Repsol’s Chairman, Antonio Brufau, has attended the presentation of the beginning of the construction works of the first advanced biofuels plant in Spain at the company’s Cartagena refinery. At the event, he was accompanied by the Director of the industrial complex, Antonio Mestre, and by the President of the Autonomous Community of the Region of Murcia, Fernando López Miras, the Delegate of the national Government in the Region of Murcia, José Vélez, the Mayoress of Cartagena, Noelia Arroyo, and other representatives of the regional and local authorities and business entities. After learning about the details of the project, they went inside the refinery to visit the area where the hydrotreatment plant will be installed.
Repsol, in alignment with its ambition to become a net-zero emissions company by 2050, will invest €200 million in this project that will enable the supply of 250,000 tons per year of advanced biofuels, such as biodiesel, biojet, bionaphtha, and biopropane to be used in planes, trucks or cars without the need for modifications of the existing engines. These eco-fuels will be produced from residues and their use will help reduce 900,000 tons of CO2 per year.
The Chairman of Repsol assured that “with this project, Cartagena is going to consolidate itself as a supply center of fundamental products for the present and for the future, and an example of Repsol’s commitment to sustainable mobility.” Antonio Brufau stressed the importance of committing to technological neutrality to be able to advance towards the goal of achieving zero net emissions by 2050. He called on public administrations to create “an enabling, facilitating, flexible, and non-exclusive regulation” that will permit the development of future projects, since only in this way ” will we be protecting our economy, industry, and employment”.
For his part, the President of the Regional Government, Fernando López Miras, said that “Repsol represents a commitment to progress, development, and sustainability. Cartagena and Repsol have grown hand in hand, to a degree that it is not possible to understand the development of Escombreras and its conversion into a global energy hub without Repsol. And now, we the add good news of the construction of the first advanced biofuels plant in Spain, a cutting-edge plant that is a magnificent example of the so-called circular economy.”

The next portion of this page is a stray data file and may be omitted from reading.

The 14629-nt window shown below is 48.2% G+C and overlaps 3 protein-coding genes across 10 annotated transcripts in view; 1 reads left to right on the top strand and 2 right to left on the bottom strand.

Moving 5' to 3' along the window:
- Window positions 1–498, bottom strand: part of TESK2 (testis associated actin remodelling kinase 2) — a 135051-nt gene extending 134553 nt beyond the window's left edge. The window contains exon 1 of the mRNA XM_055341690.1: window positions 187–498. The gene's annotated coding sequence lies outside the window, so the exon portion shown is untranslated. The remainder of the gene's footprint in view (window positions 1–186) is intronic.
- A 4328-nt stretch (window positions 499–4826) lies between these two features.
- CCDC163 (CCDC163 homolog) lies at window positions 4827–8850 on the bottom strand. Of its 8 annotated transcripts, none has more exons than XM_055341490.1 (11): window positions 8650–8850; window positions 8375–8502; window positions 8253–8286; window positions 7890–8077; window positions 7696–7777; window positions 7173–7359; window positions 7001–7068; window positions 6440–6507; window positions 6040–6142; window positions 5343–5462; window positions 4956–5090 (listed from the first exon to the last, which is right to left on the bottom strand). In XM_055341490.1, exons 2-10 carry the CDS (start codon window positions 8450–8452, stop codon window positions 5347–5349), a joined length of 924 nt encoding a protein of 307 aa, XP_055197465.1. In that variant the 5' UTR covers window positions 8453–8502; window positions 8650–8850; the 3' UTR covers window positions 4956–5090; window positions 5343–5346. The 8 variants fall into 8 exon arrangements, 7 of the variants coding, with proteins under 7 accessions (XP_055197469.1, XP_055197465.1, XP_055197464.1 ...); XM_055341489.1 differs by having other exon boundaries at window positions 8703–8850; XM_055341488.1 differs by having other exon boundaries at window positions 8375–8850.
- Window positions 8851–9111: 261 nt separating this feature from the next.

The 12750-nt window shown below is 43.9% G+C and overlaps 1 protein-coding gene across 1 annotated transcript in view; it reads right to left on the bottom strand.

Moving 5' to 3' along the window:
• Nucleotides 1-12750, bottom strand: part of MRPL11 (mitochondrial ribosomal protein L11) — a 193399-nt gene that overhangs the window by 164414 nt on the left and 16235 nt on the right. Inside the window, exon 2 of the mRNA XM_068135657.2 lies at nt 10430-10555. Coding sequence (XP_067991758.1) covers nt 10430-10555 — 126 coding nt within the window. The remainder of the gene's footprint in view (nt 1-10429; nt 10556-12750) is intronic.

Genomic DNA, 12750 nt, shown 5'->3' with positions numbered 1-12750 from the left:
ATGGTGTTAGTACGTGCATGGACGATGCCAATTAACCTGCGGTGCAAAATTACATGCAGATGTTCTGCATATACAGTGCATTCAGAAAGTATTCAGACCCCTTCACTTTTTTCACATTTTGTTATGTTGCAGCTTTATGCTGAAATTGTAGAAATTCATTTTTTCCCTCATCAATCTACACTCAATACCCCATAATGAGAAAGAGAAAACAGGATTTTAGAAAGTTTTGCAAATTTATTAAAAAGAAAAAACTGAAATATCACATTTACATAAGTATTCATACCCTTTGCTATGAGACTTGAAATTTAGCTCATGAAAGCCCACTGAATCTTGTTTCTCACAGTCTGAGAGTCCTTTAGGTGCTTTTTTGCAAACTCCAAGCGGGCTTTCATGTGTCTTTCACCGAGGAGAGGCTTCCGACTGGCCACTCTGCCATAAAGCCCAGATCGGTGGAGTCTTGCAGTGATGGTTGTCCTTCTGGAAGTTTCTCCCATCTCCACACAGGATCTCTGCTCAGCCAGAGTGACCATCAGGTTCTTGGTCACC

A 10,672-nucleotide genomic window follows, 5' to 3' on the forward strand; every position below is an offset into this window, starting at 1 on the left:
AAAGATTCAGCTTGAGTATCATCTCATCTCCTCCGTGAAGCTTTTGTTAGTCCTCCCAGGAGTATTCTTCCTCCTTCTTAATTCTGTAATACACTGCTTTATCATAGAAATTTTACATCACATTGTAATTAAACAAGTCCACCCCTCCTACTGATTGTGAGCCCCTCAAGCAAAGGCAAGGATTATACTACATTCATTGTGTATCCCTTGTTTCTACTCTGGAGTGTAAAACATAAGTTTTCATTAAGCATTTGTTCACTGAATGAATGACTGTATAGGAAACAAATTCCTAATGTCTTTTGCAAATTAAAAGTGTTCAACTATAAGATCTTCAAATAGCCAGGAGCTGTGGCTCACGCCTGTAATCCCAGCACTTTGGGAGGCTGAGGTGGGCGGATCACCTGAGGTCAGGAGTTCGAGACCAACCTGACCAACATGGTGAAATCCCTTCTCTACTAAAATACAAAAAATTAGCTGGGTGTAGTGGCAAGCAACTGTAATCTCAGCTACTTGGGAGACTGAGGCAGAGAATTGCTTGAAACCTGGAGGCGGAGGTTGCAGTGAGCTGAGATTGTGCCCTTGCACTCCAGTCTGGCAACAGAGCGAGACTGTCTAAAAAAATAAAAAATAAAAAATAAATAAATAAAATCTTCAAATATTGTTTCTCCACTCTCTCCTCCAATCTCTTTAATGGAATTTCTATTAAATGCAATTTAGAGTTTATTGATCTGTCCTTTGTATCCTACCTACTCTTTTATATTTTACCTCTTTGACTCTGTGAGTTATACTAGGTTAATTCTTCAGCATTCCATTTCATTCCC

The Delegate of the national Government in the Region of Murcia, José Vélez, pointed out that “with the construction of this first advanced biofuels plant, Repsol will once again be one of the major companies in the region, channelling quality employment and powerful investments, placing the region at the forefront of technological development.”
The Mayoress of Cartagena, Noelia Arroyo, considers that “what begins today is another great industrial commitment of Repsol in Cartagena, for the investment it represents, for the employment it generates, and for the activity it will bring to the Escombreras Valley.” In addition, she emphasised that “it exemplifies the industrial application of the most avant-garde research in the generation of fuels through recycling.”
Regarding the project, the Director of the refinery of Repsol in Cartagena, Antonio Mestre, highlighted that the new plant “is a tangible example of circular economy that will allow us to offer sustainable mobility solutions to all sectors of society, and it is a very important step in the transformation of the industrial complex as a multi-energy hub.”
Circular economy, a strategic pillar for the decarbonisation of transport
Repsol has been incorporating biofuels into its automotive fuels for more than two decades. Now the company is taking one step more and, using the circular economy as a tool, will be producing advanced biofuels from different types of waste from the agri-food industry and others, such as used cooking oils. In this way, Repsol will give a second life to waste that would otherwise end up in a landfill by transforming it into products with a high added value.
These advanced biofuels are a sustainable solution for all segments of mobility, especially for those that have no other alternative to decarbonise their activity, such as maritime, long-distance or aviation transport. They can reduce net CO2 emissions by 65% to 85% compared to the traditional fuels they replace.
Repsol relies on the circular economy, as one of its strategic pillars, to manufacture products with low, zero, or even a negative carbon footprint. Repsol’s goal is to use three million tons of waste per year to produce two million tons of low-carbon fuels by 2030, which will mitigate more than seven million tons of CO2 per year.
Progress in the construction works
The project is being developed in four different areas covering a surface area of 41,500 m2. Three of these will be located inside the refinery and correspond to the hydrotreating unit, the hydrogen production unit, and the biofuel storage tank area. The fourth area will be located in the facilities of the Port Authority of Cartagena where Repsol operates. This area will be equipped with the necessary infrastructures for the storage of 300,000 tons of different types of waste that will arrive by sea and the subsequent supply to domestic or export markets.